Know the rules before you post
By Rob Reardon
Social media can be very bad for our organizations. Fires, car accidents, and medical runs can also be bad. Your organization trains on a regular basis for emergencies, but have you trained your firefighters on social media? Did you go to an academy before you started your job? We train as organizations on report writing, tactics and strategies, and liability, but have you ever thought to train on the device your firefighters can’t put down?
Whether your team is engaging in social media on or off the job, there can be serious implications. Your firefighters need to know the ground rules and be educated in how so many in the public sector have lost their jobs because of poor judgment when using social media. Most people hang their hat on the First Amendment and free speech when they post rants on social media. They back the claims up that they are on their personal social media accounts. Many times, employees don’t realize that their personal account is not so personal. When you post pictures and information about your workplace on your personal account, it is no longer personal. People will write in their social media bio, “My opinion does not reflect that of my employer.” Again, this means very little when you are posting information about where you work and your profile picture has you in a fire helmet. Those in the public sector must realize that the First Amendment does not protect employees’ speech when the employer or organization’s interest in providing efficient and effective service is disrupted. In simple terms, this means that the organization’s mission is more important than the YOUR free speech and there is case law to back this up.
If you are in charge of social media for your organization, make sure you are taking classes and learning before you start posting. As the public information officer (PIO) for your department, you are speaking on behalf of your department and jurisdiction. This is a tremendous responsibility that should not be taken lightly. This is not the same as posting pictures of your dinner on your personal account and telling people how great your meal was. As the official voice of your department, people look to you for answers and as a voice of reason. They are looking to you to have their best interests in mind.
When you post on social media, you must thoroughly review your photos and text to look for anything that is not right. You need to make sure every photo is depicting safe operations being conducted by your crews. Patient and homeowner privacy must be adhered to. Common decency is of the utmost of importance. You should never be posting staged group photos of firefighters smiling during emergencies.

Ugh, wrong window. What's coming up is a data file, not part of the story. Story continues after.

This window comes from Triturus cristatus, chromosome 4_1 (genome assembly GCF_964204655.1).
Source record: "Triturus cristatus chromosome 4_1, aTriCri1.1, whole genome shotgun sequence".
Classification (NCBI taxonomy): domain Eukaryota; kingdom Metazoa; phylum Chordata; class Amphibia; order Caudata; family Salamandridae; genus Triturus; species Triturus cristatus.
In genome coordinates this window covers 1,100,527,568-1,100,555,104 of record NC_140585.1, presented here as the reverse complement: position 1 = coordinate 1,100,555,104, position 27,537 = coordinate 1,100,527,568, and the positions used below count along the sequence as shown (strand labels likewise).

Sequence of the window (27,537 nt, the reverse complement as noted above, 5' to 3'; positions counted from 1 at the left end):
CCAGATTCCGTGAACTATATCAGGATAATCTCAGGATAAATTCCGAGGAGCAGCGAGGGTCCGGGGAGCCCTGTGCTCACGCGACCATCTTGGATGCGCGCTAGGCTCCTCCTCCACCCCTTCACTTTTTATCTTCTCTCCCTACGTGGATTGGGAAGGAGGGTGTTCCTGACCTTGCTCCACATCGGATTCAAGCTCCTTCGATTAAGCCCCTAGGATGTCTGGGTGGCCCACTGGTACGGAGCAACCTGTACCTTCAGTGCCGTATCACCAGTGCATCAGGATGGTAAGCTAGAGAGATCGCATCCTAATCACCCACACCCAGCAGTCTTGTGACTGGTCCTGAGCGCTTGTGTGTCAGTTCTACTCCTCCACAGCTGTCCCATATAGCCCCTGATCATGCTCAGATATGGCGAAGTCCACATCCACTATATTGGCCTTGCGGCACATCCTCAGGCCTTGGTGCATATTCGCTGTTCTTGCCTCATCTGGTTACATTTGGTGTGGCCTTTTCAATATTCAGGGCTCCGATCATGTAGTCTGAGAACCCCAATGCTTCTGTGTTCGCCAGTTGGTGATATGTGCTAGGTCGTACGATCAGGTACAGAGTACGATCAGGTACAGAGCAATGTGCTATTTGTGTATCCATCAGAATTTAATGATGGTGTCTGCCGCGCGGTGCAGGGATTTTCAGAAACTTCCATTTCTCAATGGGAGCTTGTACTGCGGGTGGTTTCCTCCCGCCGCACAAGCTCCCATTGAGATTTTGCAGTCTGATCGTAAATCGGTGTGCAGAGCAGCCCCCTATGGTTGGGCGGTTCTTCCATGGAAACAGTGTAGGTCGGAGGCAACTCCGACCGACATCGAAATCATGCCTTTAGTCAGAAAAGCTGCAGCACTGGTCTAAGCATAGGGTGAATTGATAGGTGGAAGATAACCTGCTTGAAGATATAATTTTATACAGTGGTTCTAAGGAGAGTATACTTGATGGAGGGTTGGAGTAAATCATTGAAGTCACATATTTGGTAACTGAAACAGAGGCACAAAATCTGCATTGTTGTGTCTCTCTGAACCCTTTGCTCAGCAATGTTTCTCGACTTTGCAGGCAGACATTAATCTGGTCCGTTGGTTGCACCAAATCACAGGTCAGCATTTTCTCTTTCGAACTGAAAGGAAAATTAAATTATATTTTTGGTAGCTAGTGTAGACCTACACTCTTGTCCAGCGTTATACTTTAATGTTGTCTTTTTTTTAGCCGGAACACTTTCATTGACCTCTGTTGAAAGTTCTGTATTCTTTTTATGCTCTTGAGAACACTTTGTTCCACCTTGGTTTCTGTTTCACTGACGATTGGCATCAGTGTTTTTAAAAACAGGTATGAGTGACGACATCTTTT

Check with your department’s legal counsel and human resources department to discuss the use of social media. Your department needs to have a comprehensive social media policy and procedure that clearly says what can and cannot be done. As the person who is doing all the posting, you want something you can fall back on when questioned about your social media postings.
Have you figured out what the purpose of your organization’s social media account is? Have you truly thought how to get the message out to your audience in the most appropriate way? We all make mistakes, but what you do when you make that mistake will determine your credibility within your community. You will receive praise and criticism, as people’s perception of what you are doing can be drastically different. It is essential that you convey a consistent message about your organization. The messages you are sending are the way many are judging you and your organization.
You need to take the role of the person who can find fault in every post that you put out there. You need to ask yourself before hitting the send button, how can this hurt my organization? What in this photo or language will offend people? You need to be thinking more about the implications on every post before getting wrapped up in the good of the post. Just like many things, there is a bad side to social media. With the right team and training, the good of social media for your organization will outweigh the bad.
Rob Reardon has been in the fire service for more than 20 years and is a captain in the Duxbury (MA) Fire Department (DXFD), where he has worked for the past 18 years. He is an EFO and CFO graduate. He is the public information officer for the department, the Plymouth County Technical Rescue Team, and the Southeastern Mass Technical Rescue Team. Prior to working at DXFD, he worked for ten years in the media for television stations and major newspapers as an award-winning photographer. His photographs have been used on the covers of many national magazines, newspapers, books, calendars, trade publications, and worldwide on TV news. You can follow him on Twitter @reardonphotos, on Instagram @robreardonphotos, or at www.robreardon.com.